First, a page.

So, you’ve decided to reexamine your investment portfolio, with a particular eye toward updating its energy names. Amid the market’s heightened crankiness, you’ve also determined that adding or increasing the presence of at least one of the U.S.-based majors makes sense. But which is preferable, Exxon Mobil Corporation (NYSE:XOM), the larger of the two, or its California-based competitor, Chevron Corporation (NYSE:CVX) ?
That’s a tough query, one that investors face frequently. Especially given the size, scope, geographic diversity, and general complexity of the two companies, there are a number of factors that must be taken into account in deciding between them. That being the case, let’s take a quick look as some of the issues you probably should include in making your selection.
The production key
A key consideration in looking at oil and gas companies — majors or independent producers alike — involves production trends, especially as they relate to new discoveries. In the most recent quarter, for instance, Chevron Corporation (NYSE:CVX)’s production was slightly higher year over year, while Exxon Mobil Corporation (NYSE:XOM)’s output was somewhat lower. But one quarter’s production is, by definition, simply a single data point.
More important is a company’s reserve replacement ratio (RRR). That’s the amount of oil and gas added to reserves, relative to production, in a given year. For 2012, since reserve replacement calculations are somewhat inexact, the two companies’ performances were about comparable, with Exxon Mobil Corporation (NYSE:XOM) replacing 115% of its production while Chevron Corporation (NYSE:CVX)’s RRR was 112%.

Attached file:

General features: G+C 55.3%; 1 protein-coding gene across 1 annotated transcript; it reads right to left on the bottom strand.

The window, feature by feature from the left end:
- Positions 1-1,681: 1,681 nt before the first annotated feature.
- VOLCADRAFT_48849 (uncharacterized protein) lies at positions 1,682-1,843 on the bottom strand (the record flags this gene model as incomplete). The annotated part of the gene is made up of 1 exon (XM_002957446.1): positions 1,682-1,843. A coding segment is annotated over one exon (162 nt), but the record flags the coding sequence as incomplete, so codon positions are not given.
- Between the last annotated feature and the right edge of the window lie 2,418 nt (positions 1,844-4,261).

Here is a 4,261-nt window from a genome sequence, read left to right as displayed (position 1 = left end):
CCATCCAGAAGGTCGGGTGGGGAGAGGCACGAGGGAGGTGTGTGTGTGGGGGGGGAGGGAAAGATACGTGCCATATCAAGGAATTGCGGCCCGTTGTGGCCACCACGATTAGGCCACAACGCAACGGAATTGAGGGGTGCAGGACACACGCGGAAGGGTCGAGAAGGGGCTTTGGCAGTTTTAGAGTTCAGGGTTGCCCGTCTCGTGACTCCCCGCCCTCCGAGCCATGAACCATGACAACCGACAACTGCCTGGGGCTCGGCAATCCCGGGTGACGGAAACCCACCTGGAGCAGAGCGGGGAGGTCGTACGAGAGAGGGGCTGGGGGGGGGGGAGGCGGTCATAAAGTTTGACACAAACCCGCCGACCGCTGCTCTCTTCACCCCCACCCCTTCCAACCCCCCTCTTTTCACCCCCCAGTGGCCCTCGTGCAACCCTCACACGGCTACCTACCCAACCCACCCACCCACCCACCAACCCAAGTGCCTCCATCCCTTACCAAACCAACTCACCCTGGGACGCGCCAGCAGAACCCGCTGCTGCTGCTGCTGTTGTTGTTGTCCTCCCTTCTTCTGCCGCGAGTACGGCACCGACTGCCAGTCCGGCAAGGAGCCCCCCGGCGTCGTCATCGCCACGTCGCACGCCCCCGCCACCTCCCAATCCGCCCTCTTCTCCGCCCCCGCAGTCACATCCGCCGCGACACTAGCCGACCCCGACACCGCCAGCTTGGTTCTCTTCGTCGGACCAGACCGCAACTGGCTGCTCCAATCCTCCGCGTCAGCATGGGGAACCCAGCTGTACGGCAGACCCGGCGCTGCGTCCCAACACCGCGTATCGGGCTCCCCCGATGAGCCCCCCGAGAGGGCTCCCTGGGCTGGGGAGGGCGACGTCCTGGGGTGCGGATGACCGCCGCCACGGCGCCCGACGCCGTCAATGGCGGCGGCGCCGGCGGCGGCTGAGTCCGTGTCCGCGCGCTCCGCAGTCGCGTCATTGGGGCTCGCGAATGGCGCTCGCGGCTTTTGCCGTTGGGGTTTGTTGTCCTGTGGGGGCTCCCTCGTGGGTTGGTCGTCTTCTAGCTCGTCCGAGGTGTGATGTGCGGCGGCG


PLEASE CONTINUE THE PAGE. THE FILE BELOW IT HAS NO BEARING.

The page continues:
The five-year plans
Looking ahead — the important direction in considering investments — both companies have unveiled robust development plans. Exxon management told us in March that the company will spend about $190 billion during the next five years on a host of projects worldwide. The 28 additions that are in the hopper, most of which are liquids-related, are expected to add about a million oil-equivalent barrels to the company’s production between this year and 2017.
Chevron Corporation (NYSE:CVX) expects to spend about $36.7 billion on capital projects this year, with 90% of that amount heading upstream. Assuming five years at that level, the company’s outlays through 2017 would spend about $183.5 billion. Also during the next half-decade, Chevron Corporation (NYSE:CVX) anticipates that 50 projects, each costing at least $250 million — of which 16 will top $1 billion — will come on stream.
A key objective at Chevron is a production rate of 3.3 billion barrels of oil equivalent production daily by 2017. In the first quarter of this year, the company averaged 2.65 million equivalent barrels per day.
Where you’ll find them
While Exxon Mobil Corporation (NYSE:XOM) operates in about 40 countries worldwide, it points to West Africa, the Caspian, the Gulf of Mexico, the Middle East, and Australia as its primary locations. You’ve likely also noted that the company is in the early stages of a reciprocal agreement with Russia’s big oil company Rosneft to partner up in the Russian Arctic, the Black Sea, the U.S. Gulf of Mexico, onshore in the U.S., and Canada. Is this a good deal for the Texas-based company?
Maybe. But last week Bloomberg quoted an analyst as observing that “… the risk of investing in companies controlled the Russian government, where the goals of the state may be put before shareholders helps explain Rosneft’s discount to international companies.” It’s an observation that may ultimately apply to the new Exxon-Rosneft arrangement.
Chevron key locations include Australia — where it’s the big enchilada in an area of rapidly expanding LNG operations — West Africa, the U.S. Gulf of Mexico, and Kazakhstan. It’s teeing up new or expanded activities in Argentina, Canada, the Kurdistan region of Iraq, and the South China Sea. It’s also noteworthy that Chevron is the only major international company working upstream in Saudi Arabia.